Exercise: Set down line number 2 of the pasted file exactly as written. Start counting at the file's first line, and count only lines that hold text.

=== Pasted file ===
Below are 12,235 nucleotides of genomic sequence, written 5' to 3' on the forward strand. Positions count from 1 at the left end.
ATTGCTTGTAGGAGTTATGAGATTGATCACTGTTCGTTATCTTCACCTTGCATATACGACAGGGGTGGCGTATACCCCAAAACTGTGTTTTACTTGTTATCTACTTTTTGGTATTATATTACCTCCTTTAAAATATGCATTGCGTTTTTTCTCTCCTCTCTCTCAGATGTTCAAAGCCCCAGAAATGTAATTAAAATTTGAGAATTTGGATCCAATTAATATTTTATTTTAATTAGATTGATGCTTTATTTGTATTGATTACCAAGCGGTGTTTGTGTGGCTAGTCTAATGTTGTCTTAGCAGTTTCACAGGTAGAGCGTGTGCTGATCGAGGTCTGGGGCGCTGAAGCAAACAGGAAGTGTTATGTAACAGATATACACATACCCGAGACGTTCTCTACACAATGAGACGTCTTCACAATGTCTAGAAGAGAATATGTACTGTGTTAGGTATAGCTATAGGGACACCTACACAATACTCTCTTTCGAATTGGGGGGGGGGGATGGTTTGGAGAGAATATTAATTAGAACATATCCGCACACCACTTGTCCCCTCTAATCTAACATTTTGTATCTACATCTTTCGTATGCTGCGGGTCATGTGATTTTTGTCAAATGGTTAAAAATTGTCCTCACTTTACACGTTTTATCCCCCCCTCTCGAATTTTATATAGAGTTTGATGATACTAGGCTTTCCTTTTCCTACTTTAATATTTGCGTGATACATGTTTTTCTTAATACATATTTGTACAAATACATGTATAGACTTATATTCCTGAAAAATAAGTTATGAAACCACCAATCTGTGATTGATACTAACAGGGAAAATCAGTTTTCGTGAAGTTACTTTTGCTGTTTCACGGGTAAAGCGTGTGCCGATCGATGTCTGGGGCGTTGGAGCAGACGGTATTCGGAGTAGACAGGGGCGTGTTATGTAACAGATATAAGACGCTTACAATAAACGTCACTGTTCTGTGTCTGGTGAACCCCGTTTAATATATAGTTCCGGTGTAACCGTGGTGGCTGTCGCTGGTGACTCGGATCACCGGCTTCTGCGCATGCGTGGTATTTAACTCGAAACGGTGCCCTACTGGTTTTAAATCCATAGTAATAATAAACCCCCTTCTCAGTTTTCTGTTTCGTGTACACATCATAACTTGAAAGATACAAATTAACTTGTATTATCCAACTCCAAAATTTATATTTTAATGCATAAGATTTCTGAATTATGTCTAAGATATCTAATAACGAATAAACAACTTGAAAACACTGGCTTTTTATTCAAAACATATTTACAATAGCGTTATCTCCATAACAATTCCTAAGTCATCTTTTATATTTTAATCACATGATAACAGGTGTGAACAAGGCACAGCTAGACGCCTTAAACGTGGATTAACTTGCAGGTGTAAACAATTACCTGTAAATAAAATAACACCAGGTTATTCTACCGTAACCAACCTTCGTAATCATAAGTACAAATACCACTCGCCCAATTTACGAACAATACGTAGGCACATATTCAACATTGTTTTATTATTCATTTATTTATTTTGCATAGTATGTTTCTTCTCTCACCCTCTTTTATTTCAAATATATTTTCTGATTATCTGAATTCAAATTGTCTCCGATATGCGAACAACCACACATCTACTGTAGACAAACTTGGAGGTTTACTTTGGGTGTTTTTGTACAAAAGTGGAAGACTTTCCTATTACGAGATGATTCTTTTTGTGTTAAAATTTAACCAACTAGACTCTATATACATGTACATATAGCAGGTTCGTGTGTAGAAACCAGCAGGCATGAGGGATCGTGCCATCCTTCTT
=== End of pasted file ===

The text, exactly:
ATTGCTTGTAGGAGTTATGAGATTGATCACTGTTCGTTATCTTCACCTTGCATATACGACAGGGGTGGCGTATACCCCAAAACTGTGTTTTACTTGTTATCTACTTTTTGGTATTATATTACCTCCTTTAAAATATGCATTGCGTTTTTTCTCTCCTCTCTCTCAGATGTTCAAAGCCCCAGAAATGTAATTAAAATTTGAGAATTTGGATCCAATTAATATTTTATTTTAATTAGATTGATGCTTTATTTGTATTGATTACCAAGCGGTGTTTGTGTGGCTAGTCTAATGTTGTCTTAGCAGTTTCACAGGTAGAGCGTGTGCTGATCGAGGTCTGGGGCGCTGAAGCAAACAGGAAGTGTTATGTAACAGATATACACATACCCGAGACGTTCTCTACACAATGAGACGTCTTCACAATGTCTAGAAGAGAATATGTACTGTGTTAGGTATAGCTATAGGGACACCTACACAATACTCTCTTTCGAATTGGGGGGGGGGGATGGTTTGGAGAGAATATTAATTAGAACATATCCGCACACCACTTGTCCCCTCTAATCTAACATTTTGTATCTACATCTTTCGTATGCTGCGGGTCATGTGATTTTTGTCAAATGGTTAAAAATTGTCCTCACTTTACACGTTTTATCCCCCCCTCTCGAATTTTATATAGAGTTTGATGATACTAGGCTTTCCTTTTCCTACTTTAATATTTGCGTGATACATGTTTTTCTTAATACATATTTGTACAAATACATGTATAGACTTATATTCCTGAAAAATAAGTTATGAAACCACCAATCTGTGATTGATACTAACAGGGAAAATCAGTTTTCGTGAAGTTACTTTTGCTGTTTCACGGGTAAAGCGTGTGCCGATCGATGTCTGGGGCGTTGGAGCAGACGGTATTCGGAGTAGACAGGGGCGTGTTATGTAACAGATATAAGACGCTTACAATAAACGTCACTGTTCTGTGTCTGGTGAACCCCGTTTAATATATAGTTCCGGTGTAACCGTGGTGGCTGTCGCTGGTGACTCGGATCACCGGCTTCTGCGCATGCGTGGTATTTAACTCGAAACGGTGCCCTACTGGTTTTAAATCCATAGTAATAATAAACCCCCTTCTCAGTTTTCTGTTTCGTGTACACATCATAACTTGAAAGATACAAATTAACTTGTATTATCCAACTCCAAAATTTATATTTTAATGCATAAGATTTCTGAATTATGTCTAAGATATCTAATAACGAATAAACAACTTGAAAACACTGGCTTTTTATTCAAAACATATTTACAATAGCGTTATCTCCATAACAATTCCTAAGTCATCTTTTATATTTTAATCACATGATAACAGGTGTGAACAAGGCACAGCTAGACGCCTTAAACGTGGATTAACTTGCAGGTGTAAACAATTACCTGTAAATAAAATAACACCAGGTTATTCTACCGTAACCAACCTTCGTAATCATAAGTACAAATACCACTCGCCCAATTTACGAACAATACGTAGGCACATATTCAACATTGTTTTATTATTCATTTATTTATTTTGCATAGTATGTTTCTTCTCTCACCCTCTTTTATTTCAAATATATTTTCTGATTATCTGAATTCAAATTGTCTCCGATATGCGAACAACCACACATCTACTGTAGACAAACTTGGAGGTTTACTTTGGGTGTTTTTGTACAAAAGTGGAAGACTTTCCTATTACGAGATGATTCTTTTTGTGTTAAAATTTAACCAACTAGACTCTATATACATGTACATATAGCAGGTTCGTGTGTAGAAACCAGCAGGCATGAGGGATCGTGCCATCCTTCTT